I’m headed to the Midwest to say goodbye to a beloved uncle.

And I’m flattered, but a little scared, that my cousins have asked me to do the eulogy for him.

They liked the one I gave for my mother a few years ago.  And understandably, everyone is pretty spent after a death in the family.  Sometimes someone a little more distant has the energy to do what the family most needs.

I’m about to “report it out” — interview friends and family about what should be said, remembered, their stories.

Having watched so many  services for political figures, and written so many remembrances for NPR, in my own voice and for so many hosts to read, this comes, strangely, as a very natural act.  My dad has written some political eulogies and a beautiful one for his own mom — and the lines he wrote still echo in my memory.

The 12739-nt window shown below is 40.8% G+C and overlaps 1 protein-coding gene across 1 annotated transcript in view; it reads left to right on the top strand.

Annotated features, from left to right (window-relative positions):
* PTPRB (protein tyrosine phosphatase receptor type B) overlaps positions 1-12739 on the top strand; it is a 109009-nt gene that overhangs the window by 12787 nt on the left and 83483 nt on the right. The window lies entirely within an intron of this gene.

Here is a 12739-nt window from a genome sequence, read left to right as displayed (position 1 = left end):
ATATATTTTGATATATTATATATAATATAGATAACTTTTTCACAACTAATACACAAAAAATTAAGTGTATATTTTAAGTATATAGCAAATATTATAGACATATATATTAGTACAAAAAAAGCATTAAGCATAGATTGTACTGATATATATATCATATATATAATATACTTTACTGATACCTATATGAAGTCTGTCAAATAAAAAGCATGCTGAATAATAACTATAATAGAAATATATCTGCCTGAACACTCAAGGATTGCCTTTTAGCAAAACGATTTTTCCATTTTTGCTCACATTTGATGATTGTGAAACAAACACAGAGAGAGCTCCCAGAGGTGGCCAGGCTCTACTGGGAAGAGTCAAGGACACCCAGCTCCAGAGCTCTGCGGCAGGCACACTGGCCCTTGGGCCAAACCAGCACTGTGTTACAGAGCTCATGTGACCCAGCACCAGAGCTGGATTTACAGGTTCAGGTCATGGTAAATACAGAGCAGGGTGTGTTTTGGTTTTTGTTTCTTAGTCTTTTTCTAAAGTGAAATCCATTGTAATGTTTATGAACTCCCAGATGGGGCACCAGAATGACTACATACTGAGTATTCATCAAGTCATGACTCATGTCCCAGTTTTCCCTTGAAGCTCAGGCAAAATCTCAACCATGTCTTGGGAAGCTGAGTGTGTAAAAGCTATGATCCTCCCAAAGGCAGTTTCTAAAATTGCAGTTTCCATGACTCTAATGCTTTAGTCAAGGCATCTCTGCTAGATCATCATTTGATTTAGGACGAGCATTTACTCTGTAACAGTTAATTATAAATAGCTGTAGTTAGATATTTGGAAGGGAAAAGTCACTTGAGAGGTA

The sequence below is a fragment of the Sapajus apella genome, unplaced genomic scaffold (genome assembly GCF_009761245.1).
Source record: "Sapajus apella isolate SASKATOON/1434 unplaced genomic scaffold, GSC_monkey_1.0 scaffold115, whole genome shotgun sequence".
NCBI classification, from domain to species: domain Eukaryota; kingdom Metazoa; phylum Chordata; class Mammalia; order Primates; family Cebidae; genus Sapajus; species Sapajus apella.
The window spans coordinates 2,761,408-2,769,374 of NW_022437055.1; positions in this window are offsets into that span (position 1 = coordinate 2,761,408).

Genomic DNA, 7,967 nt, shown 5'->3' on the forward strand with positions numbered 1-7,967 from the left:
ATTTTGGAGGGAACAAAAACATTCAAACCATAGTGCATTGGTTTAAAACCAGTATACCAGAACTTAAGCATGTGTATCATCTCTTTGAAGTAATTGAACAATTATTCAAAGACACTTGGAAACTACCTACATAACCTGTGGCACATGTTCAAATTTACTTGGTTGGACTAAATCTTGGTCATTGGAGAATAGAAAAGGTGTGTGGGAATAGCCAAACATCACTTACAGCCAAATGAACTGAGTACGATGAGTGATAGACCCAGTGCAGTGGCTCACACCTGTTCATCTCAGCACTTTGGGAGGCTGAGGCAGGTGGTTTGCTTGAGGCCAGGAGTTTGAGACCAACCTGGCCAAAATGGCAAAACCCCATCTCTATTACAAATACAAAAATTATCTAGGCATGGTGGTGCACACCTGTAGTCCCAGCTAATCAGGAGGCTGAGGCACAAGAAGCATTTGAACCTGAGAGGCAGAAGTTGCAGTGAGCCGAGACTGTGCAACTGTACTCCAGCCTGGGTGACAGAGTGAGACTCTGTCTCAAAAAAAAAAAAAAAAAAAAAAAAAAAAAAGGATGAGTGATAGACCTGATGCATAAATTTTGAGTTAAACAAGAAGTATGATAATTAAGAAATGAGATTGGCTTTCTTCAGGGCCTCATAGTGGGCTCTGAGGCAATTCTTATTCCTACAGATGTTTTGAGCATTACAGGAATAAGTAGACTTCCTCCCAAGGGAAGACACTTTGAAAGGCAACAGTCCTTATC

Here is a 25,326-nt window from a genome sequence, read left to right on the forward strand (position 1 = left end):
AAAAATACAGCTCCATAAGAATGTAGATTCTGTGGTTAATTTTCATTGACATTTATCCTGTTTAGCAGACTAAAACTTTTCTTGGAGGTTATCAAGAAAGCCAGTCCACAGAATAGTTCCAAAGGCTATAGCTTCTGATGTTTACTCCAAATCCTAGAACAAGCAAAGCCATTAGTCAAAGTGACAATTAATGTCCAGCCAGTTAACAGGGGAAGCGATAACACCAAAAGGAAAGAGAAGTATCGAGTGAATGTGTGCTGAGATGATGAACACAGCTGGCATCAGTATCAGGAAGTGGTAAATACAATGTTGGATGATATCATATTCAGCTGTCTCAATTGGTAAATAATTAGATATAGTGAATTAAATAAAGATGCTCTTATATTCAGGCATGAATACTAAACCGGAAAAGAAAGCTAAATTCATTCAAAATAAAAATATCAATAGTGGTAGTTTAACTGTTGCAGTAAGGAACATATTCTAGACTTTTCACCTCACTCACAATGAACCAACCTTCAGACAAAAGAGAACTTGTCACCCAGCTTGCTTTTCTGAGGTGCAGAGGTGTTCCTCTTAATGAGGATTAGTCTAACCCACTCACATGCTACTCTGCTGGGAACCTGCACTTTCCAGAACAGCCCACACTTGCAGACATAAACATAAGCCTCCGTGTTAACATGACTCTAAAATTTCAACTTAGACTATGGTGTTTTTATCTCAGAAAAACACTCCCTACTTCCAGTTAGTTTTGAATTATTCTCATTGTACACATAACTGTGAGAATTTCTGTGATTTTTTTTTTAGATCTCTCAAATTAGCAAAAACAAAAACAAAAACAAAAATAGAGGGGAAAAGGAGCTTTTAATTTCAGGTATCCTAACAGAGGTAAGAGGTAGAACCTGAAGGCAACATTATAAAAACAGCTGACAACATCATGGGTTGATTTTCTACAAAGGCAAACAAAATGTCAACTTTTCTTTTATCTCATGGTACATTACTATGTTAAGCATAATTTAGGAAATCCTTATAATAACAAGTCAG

A good eulogy is a thing of beauty.  It should sketch a life, its meaning and impact, its arc, and hopefully comfort everyone hearing it — uplift, reflect our shared sense of loss and our love and appreciation.

But that’s a tall order.  Have you had any luck putting memories to words?  What works?


The Family Eugooglizer


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